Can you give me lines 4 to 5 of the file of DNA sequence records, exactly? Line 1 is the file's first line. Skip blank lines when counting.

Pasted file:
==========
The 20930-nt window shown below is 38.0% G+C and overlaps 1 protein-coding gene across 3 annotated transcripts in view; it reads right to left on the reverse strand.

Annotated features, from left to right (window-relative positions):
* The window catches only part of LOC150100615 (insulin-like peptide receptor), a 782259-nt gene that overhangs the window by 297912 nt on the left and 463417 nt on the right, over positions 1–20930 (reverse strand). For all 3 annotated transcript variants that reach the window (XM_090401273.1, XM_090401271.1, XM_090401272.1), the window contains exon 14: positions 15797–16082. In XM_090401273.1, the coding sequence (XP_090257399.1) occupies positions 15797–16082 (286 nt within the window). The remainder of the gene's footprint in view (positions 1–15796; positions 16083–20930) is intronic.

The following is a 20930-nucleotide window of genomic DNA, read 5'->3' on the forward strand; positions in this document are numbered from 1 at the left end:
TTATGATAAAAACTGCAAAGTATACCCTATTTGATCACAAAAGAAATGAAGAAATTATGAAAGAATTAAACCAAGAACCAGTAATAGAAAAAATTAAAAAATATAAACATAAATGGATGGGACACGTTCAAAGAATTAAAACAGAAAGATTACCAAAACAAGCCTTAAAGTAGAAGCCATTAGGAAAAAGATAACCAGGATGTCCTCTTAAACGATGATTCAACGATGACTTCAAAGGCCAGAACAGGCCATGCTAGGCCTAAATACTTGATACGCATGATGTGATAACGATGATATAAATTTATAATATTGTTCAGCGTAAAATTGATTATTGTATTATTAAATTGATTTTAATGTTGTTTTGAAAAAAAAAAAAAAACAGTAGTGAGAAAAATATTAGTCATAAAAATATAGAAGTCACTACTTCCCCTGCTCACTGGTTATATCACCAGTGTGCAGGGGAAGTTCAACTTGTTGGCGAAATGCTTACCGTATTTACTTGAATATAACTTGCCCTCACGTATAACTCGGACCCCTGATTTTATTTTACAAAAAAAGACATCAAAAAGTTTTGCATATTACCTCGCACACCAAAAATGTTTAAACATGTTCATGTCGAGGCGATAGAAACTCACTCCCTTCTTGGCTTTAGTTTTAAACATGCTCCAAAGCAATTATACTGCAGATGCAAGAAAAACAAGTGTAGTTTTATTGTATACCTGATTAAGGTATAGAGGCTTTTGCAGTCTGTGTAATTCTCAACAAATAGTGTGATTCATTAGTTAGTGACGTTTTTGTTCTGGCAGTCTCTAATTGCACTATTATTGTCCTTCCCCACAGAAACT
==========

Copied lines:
The following is a 20930-nucleotide window of genomic DNA, read 5'->3' on the forward strand; positions in this document are numbered from 1 at the left end:
TTATGATAAAAACTGCAAAGTATACCCTATTTGATCACAAAAGAAATGAAGAAATTATGAAAGAATTAAACCAAGAACCAGTAATAGAAAAAATTAAAAAATATAAACATAAATGGATGGGACACGTTCAAAGAATTAAAACAGAAAGATTACCAAAACAAGCCTTAAAGTAGAAGCCATTAGGAAAAAGATAACCAGGATGTCCTCTTAAACGATGATTCAACGATGACTTCAAAGGCCAGAACAGGCCATGCTAGGCCTAAATACTTGATACGCATGATGTGATAACGATGATATAAATTTATAATATTGTTCAGCGTAAAATTGATTATTGTATTATTAAATTGATTTTAATGTTGTTTTGAAAAAAAAAAAAAAACAGTAGTGAGAAAAATATTAGTCATAAAAATATAGAAGTCACTACTTCCCCTGCTCACTGGTTATATCACCAGTGTGCAGGGGAAGTTCAACTTGTTGGCGAAATGCTTACCGTATTTACTTGAATATAACTTGCCCTCACGTATAACTCGGACCCCTGATTTTATTTTACAAAAAAAGACATCAAAAAGTTTTGCATATTACCTCGCACACCAAAAATGTTTAAACATGTTCATGTCGAGGCGATAGAAACTCACTCCCTTCTTGGCTTTAGTTTTAAACATGCTCCAAAGCAATTATACTGCAGATGCAAGAAAAACAAGTGTAGTTTTATTGTATACCTGATTAAGGTATAGAGGCTTTTGCAGTCTGTGTAATTCTCAACAAATAGTGTGATTCATTAGTTAGTGACGTTTTTGTTCTGGCAGTCTCTAATTGCACTATTATTGTCCTTCCCCACAGAAACT